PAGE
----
Lecture series: ‘I imagined the world on the other side of mountains’

Nazir Sabir speaks about his passion: mountain climbing.

Aroosa Shaukat April 19, 2013
“Mountains are vey spiritual places and hold a very sacred meaning for me,” says Sabir. PHOTO: FILE


“The word conquer is used inappropriately for mountains. You can never really conquer a mountain. The only thing you can conquer is your own fear and yourself.”

Pakistani mountaineer Nazir Sabir was speaking at Lahore University of Management Science’s Syed Saigol Auditorium as part of a three-day lecture series. Sabir is the first Pakistani to summit Mount Everest.

The lecture series, Mystics of Elevated Peaks, was held from April 17 to April 19 at three universities including University of Lahore and the National College of Arts.

“I was born in an area surrounded by mountains so it is natural for me not to fear high altitudes,” said Sabir who was raised in Hunza.  He said that as a child he was fascinated by mountains and would imagine the rest of the world to be just on the other end of the rocky heights. “I always thought cities like Rawalpindi and even Karachi were just across the mountains that surrounded my village … .”

Sabir showed slides of Hunza and his various expeditions.

Sabir started his mountaineering in the 1970’s. He managed to climb the second highest peak K2 in 1981 followed by the highest peak, Mount Everest, in 2000. Sabir climbed Gasherbrum II, Broad Peak and Gasherbrum I between 1982 to 1992. He attempted to climb Nanga Parbat, the ninth highest mountain in the world, thrice in the 1980’s but failed. “Where we come from, it is said that if you fail to accomplish something in three attempts it is better to abandon the idea.”

Sabir said all mountaineers have messy family lives. “I will always carry the guilt of giving them so much grief about my safety but that is something I cannot help.” He said he was blessed to have a partner who understood his passion. “My wife knows that my life is nothing without mountains.”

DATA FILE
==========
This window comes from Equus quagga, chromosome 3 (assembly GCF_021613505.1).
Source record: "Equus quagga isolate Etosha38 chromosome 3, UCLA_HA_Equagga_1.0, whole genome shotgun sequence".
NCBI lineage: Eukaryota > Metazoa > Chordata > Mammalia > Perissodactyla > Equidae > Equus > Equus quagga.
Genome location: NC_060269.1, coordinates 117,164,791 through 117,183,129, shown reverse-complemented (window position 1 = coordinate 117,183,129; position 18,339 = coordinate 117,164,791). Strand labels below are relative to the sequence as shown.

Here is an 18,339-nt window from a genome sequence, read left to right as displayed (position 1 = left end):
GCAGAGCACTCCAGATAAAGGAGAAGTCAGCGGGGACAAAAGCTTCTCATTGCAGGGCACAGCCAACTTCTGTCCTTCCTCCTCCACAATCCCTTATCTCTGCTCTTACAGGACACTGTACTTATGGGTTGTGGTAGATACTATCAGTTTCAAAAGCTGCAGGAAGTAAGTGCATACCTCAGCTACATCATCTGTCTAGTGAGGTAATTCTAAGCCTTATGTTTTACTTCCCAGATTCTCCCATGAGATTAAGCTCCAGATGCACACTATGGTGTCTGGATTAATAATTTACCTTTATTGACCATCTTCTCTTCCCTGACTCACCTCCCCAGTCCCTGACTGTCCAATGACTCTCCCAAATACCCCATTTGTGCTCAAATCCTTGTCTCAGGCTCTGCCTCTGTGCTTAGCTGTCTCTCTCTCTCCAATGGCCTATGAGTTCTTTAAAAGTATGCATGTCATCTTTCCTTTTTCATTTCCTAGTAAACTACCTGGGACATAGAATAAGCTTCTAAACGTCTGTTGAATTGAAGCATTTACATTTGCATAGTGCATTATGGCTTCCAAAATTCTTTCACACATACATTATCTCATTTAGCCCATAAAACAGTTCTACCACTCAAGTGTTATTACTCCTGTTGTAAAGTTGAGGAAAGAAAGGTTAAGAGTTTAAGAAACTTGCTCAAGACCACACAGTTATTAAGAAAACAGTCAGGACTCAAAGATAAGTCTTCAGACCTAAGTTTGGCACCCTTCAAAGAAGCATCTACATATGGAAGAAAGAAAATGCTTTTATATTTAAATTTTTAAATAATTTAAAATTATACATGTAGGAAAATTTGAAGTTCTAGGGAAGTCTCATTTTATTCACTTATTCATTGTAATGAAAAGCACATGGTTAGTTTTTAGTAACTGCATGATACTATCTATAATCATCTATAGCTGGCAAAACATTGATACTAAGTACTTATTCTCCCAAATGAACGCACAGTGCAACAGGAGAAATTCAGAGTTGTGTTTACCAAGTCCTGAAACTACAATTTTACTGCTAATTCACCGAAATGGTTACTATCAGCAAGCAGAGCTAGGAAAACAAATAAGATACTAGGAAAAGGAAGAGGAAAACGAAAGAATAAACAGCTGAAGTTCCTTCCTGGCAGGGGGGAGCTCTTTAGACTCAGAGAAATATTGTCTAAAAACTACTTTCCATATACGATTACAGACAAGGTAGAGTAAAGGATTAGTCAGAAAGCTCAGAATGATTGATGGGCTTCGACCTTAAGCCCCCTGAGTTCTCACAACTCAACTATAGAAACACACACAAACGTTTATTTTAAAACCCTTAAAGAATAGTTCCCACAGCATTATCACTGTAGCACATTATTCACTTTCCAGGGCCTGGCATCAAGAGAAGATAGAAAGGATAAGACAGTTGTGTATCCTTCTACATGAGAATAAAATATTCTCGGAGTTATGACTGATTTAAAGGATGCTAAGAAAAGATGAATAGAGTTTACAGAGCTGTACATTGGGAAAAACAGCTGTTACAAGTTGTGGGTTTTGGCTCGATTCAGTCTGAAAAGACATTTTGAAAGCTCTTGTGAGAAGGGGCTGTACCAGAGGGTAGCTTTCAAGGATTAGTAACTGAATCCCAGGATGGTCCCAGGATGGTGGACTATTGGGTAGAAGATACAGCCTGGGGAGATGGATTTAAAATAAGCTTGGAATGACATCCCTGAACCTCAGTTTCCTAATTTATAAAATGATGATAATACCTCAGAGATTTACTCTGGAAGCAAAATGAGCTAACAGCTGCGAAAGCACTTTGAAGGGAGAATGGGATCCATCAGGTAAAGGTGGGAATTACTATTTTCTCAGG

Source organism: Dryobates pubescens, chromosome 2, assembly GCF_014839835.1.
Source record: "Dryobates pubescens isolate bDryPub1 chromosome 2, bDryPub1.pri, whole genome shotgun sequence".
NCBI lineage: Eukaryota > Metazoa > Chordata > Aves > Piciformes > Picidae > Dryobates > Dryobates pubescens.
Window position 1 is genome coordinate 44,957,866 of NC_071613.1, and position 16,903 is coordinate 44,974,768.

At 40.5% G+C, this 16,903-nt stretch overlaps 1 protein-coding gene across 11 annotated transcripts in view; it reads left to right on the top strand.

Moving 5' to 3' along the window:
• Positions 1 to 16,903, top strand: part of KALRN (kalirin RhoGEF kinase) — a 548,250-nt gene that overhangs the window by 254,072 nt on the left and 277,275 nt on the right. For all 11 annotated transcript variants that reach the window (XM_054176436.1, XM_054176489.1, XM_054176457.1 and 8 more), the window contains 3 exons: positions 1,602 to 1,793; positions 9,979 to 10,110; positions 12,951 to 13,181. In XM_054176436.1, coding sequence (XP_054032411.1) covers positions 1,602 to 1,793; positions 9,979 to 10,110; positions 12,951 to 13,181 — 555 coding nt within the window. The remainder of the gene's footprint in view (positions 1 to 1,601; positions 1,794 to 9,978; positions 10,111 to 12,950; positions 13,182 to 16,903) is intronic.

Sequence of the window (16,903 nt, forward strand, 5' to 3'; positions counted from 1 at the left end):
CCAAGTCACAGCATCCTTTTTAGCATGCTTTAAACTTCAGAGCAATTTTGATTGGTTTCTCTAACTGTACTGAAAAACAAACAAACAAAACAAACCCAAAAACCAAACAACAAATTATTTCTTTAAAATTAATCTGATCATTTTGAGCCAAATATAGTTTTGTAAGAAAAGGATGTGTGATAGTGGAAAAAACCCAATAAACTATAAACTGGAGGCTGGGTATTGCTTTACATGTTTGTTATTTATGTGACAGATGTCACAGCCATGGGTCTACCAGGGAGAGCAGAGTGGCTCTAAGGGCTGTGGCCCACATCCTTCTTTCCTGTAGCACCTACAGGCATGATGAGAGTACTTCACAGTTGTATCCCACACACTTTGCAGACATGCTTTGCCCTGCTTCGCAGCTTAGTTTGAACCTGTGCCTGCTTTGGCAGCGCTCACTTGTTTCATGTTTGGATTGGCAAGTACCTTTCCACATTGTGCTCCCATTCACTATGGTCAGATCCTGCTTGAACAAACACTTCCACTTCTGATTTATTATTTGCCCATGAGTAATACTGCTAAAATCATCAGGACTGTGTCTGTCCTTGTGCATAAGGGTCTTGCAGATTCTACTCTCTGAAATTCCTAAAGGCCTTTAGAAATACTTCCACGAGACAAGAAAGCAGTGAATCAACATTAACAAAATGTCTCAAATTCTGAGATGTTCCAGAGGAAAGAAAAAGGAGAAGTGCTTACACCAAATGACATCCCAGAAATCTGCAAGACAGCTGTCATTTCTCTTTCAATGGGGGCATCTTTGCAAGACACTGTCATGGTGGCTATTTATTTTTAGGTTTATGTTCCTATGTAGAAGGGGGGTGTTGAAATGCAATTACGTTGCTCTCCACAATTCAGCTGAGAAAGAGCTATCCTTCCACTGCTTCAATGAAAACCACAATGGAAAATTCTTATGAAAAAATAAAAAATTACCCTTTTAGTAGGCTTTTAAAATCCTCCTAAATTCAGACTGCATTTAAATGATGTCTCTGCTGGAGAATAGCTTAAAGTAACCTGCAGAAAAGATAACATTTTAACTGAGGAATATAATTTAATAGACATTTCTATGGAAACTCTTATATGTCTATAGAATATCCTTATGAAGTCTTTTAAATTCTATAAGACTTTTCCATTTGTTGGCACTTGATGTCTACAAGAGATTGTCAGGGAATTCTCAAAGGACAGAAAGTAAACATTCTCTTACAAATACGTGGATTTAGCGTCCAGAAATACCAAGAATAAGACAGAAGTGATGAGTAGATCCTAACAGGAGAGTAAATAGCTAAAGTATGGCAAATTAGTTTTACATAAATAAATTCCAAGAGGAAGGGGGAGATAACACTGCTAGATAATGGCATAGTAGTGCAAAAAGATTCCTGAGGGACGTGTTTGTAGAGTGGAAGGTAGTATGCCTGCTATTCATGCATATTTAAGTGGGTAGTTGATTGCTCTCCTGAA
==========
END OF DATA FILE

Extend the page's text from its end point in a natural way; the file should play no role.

Sabir recalled the time while attempting to climb Nanga Parbat he had fallen upside down in a speedy descent due to an avalanche. He said his breathing was hampered as snow went down his throat. “I think I died for a fraction of a second. Your whole life runs before your eyes like a film.”

He said that in one expedition with Japanese colleagues he slipped and struggled with the rope which held him to the other members. “I remember one of the calling out, ‘Nazir if you die, I will kill you’.”

“Mountains are vey spiritual places and hold a very sacred meaning for me,” he said. Sabir said he felt a special association while climbing. “I feel much closer to my Creator when I am climbing mountains … perhaps it is because when you see death so close you feel the urge to connect with God.’

Sabir said there was rich beauty in the country which people were largely ignorant about. “Trust me there is no match for the mountains and natural beauty that lies here in Pakistan. Go out and explore.”

Published in The Express Tribune, April 20th, 2013.


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